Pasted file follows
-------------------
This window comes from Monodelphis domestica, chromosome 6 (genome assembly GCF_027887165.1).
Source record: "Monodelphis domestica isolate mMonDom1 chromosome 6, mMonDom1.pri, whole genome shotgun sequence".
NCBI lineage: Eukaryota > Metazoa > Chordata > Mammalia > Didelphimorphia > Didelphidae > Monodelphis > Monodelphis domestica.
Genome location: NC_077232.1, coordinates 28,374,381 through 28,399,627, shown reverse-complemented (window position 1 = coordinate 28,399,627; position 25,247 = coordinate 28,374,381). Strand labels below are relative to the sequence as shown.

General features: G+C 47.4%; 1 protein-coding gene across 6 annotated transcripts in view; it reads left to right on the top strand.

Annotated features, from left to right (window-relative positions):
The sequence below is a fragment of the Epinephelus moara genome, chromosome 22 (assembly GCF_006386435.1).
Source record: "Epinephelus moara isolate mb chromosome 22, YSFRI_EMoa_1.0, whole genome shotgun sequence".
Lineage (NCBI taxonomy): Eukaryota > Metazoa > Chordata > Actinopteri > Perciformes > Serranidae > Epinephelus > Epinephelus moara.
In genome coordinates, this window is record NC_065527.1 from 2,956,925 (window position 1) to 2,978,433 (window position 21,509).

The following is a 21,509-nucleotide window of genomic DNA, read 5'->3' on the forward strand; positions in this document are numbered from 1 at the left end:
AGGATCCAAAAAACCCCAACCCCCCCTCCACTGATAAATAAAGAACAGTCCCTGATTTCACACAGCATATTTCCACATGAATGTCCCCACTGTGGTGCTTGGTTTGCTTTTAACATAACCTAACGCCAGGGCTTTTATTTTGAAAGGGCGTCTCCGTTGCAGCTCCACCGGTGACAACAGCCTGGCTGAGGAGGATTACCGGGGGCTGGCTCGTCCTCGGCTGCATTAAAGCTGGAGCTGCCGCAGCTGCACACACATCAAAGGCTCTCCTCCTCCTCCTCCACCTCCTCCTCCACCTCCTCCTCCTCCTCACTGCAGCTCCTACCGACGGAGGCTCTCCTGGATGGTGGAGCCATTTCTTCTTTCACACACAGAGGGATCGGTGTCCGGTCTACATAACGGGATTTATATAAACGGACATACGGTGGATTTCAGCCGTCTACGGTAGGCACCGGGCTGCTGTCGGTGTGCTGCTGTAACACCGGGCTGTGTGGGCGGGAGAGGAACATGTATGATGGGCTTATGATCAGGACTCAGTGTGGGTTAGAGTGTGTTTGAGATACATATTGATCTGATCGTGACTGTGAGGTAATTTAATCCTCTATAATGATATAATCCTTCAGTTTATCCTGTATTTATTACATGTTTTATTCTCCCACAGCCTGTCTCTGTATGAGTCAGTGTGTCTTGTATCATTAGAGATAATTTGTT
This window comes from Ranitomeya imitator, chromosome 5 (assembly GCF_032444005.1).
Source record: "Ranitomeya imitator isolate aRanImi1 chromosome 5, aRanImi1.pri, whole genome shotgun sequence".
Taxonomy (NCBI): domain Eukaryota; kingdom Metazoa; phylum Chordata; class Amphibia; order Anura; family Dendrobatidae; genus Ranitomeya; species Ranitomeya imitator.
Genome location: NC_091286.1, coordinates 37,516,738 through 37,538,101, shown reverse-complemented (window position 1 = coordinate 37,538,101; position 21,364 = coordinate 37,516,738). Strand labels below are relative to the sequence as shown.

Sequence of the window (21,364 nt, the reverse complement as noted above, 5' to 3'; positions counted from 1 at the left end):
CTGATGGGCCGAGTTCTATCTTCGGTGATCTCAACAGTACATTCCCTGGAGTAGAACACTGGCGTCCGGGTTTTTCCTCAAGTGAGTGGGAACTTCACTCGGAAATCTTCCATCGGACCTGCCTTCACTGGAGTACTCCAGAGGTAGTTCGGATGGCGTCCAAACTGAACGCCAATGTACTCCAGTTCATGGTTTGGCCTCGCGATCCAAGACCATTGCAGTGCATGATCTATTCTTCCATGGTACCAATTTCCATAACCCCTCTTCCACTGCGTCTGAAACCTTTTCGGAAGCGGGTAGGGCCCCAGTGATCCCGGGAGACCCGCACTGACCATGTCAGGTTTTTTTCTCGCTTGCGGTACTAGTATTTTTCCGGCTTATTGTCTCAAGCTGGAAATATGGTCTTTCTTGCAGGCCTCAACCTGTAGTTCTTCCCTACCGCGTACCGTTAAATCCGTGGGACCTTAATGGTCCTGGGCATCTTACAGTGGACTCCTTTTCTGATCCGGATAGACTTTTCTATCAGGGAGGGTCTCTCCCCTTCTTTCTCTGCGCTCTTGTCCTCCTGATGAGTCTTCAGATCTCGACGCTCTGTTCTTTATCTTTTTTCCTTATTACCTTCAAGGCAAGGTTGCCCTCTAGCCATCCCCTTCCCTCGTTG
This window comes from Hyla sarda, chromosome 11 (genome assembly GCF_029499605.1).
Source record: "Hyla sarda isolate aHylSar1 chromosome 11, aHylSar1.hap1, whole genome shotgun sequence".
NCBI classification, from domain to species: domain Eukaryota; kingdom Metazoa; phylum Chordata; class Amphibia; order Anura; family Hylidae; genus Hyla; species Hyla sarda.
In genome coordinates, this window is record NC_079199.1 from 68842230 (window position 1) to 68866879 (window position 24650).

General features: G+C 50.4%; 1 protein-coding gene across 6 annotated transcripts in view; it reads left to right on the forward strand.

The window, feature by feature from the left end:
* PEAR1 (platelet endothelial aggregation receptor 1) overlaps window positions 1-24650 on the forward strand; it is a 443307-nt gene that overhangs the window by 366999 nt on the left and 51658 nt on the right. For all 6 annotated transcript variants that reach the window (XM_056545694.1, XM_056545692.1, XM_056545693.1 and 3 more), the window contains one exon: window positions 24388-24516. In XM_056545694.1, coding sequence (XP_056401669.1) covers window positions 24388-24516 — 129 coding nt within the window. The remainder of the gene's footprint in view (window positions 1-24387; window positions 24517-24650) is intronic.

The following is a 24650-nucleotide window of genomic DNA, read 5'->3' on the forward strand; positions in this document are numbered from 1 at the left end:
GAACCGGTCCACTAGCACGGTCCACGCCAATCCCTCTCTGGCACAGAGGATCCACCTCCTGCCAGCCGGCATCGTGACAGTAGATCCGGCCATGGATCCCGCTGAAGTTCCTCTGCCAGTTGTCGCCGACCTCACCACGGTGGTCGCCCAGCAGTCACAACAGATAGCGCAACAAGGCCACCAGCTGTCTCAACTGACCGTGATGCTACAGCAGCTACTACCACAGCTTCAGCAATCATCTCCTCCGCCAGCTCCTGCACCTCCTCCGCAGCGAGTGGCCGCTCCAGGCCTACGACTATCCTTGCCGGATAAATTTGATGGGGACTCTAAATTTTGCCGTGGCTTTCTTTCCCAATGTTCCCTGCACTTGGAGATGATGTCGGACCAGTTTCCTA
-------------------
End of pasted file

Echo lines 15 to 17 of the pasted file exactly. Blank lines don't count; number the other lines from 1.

Taxonomy (NCBI): domain Eukaryota; kingdom Metazoa; phylum Chordata; class Amphibia; order Anura; family Dendrobatidae; genus Ranitomeya; species Ranitomeya imitator.
Genome location: NC_091286.1, coordinates 37,516,738 through 37,538,101, shown reverse-complemented (window position 1 = coordinate 37,538,101; position 21,364 = coordinate 37,516,738). Strand labels below are relative to the sequence as shown.

Sequence of the window (21,364 nt, the reverse complement as noted above, 5' to 3'; positions counted from 1 at the left end):